Search Results

You are looking at 1 - 3 of 3 items for

  • Author: Francesco Felici x
  • Refine by Access: All Content x
Clear All Modify Search
Restricted access

Carbohydrate Mouth Rinsing: Improved Neuromuscular Performance During Isokinetic Fatiguing Exercise

Ilenia Bazzucchi, Federica Patrizio, Francesco Felici, Andrea Nicolò, and Massimo Sacchetti

Purpose:

To determine whether repeated carbohydrate (CHO) mouth rinsing would improve neuromuscular performance during high-intensity fatiguing contractions.

Methods:

Eighteen young men (age 26.1 ± 5.0 y, BMI 22.9 ± 1.9) performed 3 maximal voluntary isometric contractions (MVICPRE). Immediately after, they completed 10-second mouth rinse with 6.4% maltodextrin solution (MAL), 7.1% glucose solution (GLU), water (W), artificially sweetened solution (PLA), or a control trial with no rinse (CON) in a crossover protocol. Subjects performed 5 sets of 30 isokinetic fatiguing contractions at 180°/s, and an MVICPOST with their elbow flexors was performed after each mouth rinse. Mechanical and electromyographic (EMG) signals were recorded from the biceps brachii and parameters of interest analyzed.

Results:

When rinsing the mouth with a solution containing CHO, independently of the sweetness, isokinetic performance was enhanced as shown by the greater total work achieved in comparison with CON. The decay of torque and mean fiber-conduction velocity (MFCV) recorded at the end of the fatiguing task was lower when rinsing the mouth with GLU than with CON. The torque recorded during the MVICPOST was greater with CHO with respect to CON, and this was associated to a lower decay of MFCV.

Conclusions:

CHO mouth rinse counteracts fatigue-induced decline in neuromuscular performance, supporting the notion that CHO rinse may activate positive afferent signals able to modify motor output. Repeated mouth rinsing with sweet and nonsweet CHO-containing solutions can improve neuromuscular performance during an isokinetic intermittent fatiguing task.

Restricted access

Repeated Kicking Actions in Karate: Effect on Technical Execution in Elite Practitioners

Federico Quinzi, Valentina Camomilla, Alberto Di Mario, Francesco Felici, and Paola Sbriccoli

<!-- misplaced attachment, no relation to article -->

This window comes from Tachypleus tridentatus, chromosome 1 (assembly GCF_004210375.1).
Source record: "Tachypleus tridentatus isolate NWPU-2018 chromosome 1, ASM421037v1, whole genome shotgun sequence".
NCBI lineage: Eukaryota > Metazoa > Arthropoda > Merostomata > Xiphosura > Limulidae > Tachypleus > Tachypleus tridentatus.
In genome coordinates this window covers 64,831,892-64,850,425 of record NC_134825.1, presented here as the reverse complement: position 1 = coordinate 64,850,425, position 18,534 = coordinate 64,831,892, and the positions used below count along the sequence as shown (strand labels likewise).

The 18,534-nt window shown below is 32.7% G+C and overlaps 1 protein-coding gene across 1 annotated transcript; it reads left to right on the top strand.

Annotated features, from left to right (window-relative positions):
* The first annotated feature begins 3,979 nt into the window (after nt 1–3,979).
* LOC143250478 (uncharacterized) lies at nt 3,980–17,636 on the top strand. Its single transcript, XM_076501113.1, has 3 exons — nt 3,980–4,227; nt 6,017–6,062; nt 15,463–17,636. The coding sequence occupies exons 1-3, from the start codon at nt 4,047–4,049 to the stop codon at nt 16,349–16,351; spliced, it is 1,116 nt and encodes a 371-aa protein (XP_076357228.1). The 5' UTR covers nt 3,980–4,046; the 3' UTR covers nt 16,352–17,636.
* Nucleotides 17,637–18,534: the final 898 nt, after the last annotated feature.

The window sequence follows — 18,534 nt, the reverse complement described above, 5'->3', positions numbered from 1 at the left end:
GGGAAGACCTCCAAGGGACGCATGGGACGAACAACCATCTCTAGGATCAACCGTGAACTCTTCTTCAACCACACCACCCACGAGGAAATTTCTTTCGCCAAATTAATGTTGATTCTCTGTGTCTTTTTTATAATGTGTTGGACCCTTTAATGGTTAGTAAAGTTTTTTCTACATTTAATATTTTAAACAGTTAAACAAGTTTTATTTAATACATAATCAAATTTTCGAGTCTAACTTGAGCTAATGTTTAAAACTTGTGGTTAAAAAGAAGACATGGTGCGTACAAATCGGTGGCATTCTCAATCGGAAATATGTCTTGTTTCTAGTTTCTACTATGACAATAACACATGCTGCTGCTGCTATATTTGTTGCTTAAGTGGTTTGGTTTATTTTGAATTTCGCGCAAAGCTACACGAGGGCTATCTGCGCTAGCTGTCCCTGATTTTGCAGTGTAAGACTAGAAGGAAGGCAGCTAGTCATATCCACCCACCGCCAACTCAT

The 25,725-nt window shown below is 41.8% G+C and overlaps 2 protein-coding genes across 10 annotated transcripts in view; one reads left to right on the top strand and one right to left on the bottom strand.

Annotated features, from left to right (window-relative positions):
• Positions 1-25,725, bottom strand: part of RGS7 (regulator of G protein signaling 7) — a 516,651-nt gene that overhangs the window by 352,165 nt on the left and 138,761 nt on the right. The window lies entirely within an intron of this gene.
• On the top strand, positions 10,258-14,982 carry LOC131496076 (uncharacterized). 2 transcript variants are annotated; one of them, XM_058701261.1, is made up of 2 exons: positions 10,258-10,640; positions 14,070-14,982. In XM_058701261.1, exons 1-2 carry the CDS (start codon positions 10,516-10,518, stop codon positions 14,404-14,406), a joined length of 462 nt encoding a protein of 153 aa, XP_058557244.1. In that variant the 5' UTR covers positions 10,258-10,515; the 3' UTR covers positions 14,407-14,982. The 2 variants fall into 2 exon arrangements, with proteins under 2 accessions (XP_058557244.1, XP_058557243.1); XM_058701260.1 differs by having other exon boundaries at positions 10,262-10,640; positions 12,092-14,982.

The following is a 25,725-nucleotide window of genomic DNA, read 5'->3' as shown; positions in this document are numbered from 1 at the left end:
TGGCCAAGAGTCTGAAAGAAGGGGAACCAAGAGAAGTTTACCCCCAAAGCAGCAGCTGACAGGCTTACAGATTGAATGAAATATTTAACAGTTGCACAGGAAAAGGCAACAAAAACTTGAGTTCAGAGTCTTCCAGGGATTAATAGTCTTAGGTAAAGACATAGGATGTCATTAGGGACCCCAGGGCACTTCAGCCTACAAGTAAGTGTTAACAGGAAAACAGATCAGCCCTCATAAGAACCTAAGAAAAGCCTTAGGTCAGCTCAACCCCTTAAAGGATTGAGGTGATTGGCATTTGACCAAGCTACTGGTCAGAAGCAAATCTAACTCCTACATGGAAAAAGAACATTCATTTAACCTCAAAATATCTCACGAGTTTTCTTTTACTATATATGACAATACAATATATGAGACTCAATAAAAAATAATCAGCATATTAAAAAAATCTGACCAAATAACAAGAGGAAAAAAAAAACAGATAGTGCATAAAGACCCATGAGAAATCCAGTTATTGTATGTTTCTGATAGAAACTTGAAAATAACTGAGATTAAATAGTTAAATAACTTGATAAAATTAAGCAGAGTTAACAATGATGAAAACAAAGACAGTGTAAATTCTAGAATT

Purpose:

Training in martial arts is commonly performed by repeating a technical action continuously for a given number of times. This study aimed to investigate if the repetition of the task alters the proper technical execution, limiting the training efficacy for the technical evaluation during competition. This aim was pursued analyzing lower-limb kinematics and muscle activation during repeated roundhouse kicks.

Methods:

Six junior karate practitioners performed continuously 20 repetitions of the kick. Hip and knee kinematics and sEMG of vastus lateralis, biceps (BF), and rectus femoris were recorded. For each repetition, hip abduction–adduction and flexion–extension and knee flexion–extension peak angular displacements and velocities, agonist and antagonist muscle activation were computed. Moreover, to monitor for the presence of myoelectric fatigue, if any, the median frequency of the sEMG was computed. All variables were normalized with respect to their individual maximum observed during the sequence of kicks. Linear regressions were fitted to each normalized parameter to test its relationship with the repetition number.

Results:

Linear-regression analysis showed that, during the sequence, the athletes modified their technique: Knee flexion, BF median frequency, hip abduction, knee-extension angular velocity, and BF antagonist activation significantly decreased. Conversely, hip flexion increased significantly.

Conclusions:

Since karate combat competitions require proper technical execution, training protocols combining severe fatigue and technical actions should be carefully proposed because of technique adaptations. Moreover, trainers and karate masters should consider including specific strength exercises for the BF and more generally for knee flexors.

Restricted access

Respiratory Frequency as a Marker of Physical Effort During High-Intensity Interval Training in Soccer Players

Andrea Nicolò, Marco Montini, Michele Girardi, Francesco Felici, Ilenia Bazzucchi, and Massimo Sacchetti

Purpose: Variables currently used in soccer training monitoring fail to represent the physiological demand of the player during movements like accelerations, decelerations, and directional changes performed at high intensity. We tested the hypothesis that respiratory frequency (f R) is a marker of physical effort during soccer-related high-intensity exercise. Methods: A total of 12 male soccer players performed a preliminary intermittent incremental test and 2 shuttle-run high-intensity interval training (HIIT) protocols, in separate visits. The 2 HIIT protocols consisted of 12 repetitions over 9 minutes and differed in the work-to-recovery ratio (15:30 vs 30:15 s). Work rate was self-paced by participants to achieve the longest possible total distance in each HIIT protocol. Results: Work-phase average metabolic power was higher (P < .001) in the 15:30-second protocol (31.7 [3.0] W·kg−1) compared with the 30:15-second protocol (22.8 [2.0] W·kg−1). Unlike heart rate and oxygen uptake, f R showed a fast response to the work–recovery alternation during both HIIT protocols, resembling changes in metabolic power even at supramaximal intensities. Large correlations (P < .001) were observed between f R and rating of perceived exertion during both 15:30-second (r = .87) and 30:15-second protocols (r = .85). Conclusions: Our findings suggest that f R is a good marker of physical effort during shuttle-run HIIT in soccer players. These findings have implications for monitoring training in soccer and other team sports.